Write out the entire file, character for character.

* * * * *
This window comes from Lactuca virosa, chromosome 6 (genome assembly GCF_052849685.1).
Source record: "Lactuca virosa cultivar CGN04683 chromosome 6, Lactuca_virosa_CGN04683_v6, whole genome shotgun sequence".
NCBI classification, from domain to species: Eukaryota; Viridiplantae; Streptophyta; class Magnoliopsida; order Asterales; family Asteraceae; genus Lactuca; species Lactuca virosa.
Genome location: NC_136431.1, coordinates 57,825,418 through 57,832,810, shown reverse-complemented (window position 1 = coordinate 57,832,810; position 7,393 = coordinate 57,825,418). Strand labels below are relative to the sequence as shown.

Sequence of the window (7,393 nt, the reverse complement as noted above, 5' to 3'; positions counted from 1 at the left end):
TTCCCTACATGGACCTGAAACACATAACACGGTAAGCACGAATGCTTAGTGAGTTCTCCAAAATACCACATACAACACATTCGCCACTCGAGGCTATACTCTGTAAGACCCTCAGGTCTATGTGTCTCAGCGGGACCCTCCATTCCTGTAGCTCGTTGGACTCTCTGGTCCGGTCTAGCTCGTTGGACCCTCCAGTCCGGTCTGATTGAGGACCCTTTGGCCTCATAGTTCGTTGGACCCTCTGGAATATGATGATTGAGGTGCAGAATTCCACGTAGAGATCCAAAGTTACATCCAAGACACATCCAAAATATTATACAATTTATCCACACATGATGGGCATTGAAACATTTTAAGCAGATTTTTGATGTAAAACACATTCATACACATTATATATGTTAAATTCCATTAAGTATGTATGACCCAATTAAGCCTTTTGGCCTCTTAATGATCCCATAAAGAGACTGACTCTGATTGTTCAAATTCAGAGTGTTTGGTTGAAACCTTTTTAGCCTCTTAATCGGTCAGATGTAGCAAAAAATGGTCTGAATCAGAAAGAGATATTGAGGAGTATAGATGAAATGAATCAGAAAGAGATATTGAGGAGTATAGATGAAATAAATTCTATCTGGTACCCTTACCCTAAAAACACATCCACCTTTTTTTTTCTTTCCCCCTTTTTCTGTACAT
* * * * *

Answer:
This window comes from Lactuca virosa, chromosome 6 (genome assembly GCF_052849685.1).
Source record: "Lactuca virosa cultivar CGN04683 chromosome 6, Lactuca_virosa_CGN04683_v6, whole genome shotgun sequence".
NCBI classification, from domain to species: Eukaryota; Viridiplantae; Streptophyta; class Magnoliopsida; order Asterales; family Asteraceae; genus Lactuca; species Lactuca virosa.
Genome location: NC_136431.1, coordinates 57,825,418 through 57,832,810, shown reverse-complemented (window position 1 = coordinate 57,832,810; position 7,393 = coordinate 57,825,418). Strand labels below are relative to the sequence as shown.

Sequence of the window (7,393 nt, the reverse complement as noted above, 5' to 3'; positions counted from 1 at the left end):
TTCCCTACATGGACCTGAAACACATAACACGGTAAGCACGAATGCTTAGTGAGTTCTCCAAAATACCACATACAACACATTCGCCACTCGAGGCTATACTCTGTAAGACCCTCAGGTCTATGTGTCTCAGCGGGACCCTCCATTCCTGTAGCTCGTTGGACTCTCTGGTCCGGTCTAGCTCGTTGGACCCTCCAGTCCGGTCTGATTGAGGACCCTTTGGCCTCATAGTTCGTTGGACCCTCTGGAATATGATGATTGAGGTGCAGAATTCCACGTAGAGATCCAAAGTTACATCCAAGACACATCCAAAATATTATACAATTTATCCACACATGATGGGCATTGAAACATTTTAAGCAGATTTTTGATGTAAAACACATTCATACACATTATATATGTTAAATTCCATTAAGTATGTATGACCCAATTAAGCCTTTTGGCCTCTTAATGATCCCATAAAGAGACTGACTCTGATTGTTCAAATTCAGAGTGTTTGGTTGAAACCTTTTTAGCCTCTTAATCGGTCAGATGTAGCAAAAAATGGTCTGAATCAGAAAGAGATATTGAGGAGTATAGATGAAATGAATCAGAAAGAGATATTGAGGAGTATAGATGAAATAAATTCTATCTGGTACCCTTACCCTAAAAACACATCCACCTTTTTTTTTCTTTCCCCCTTTTTCTGTACAT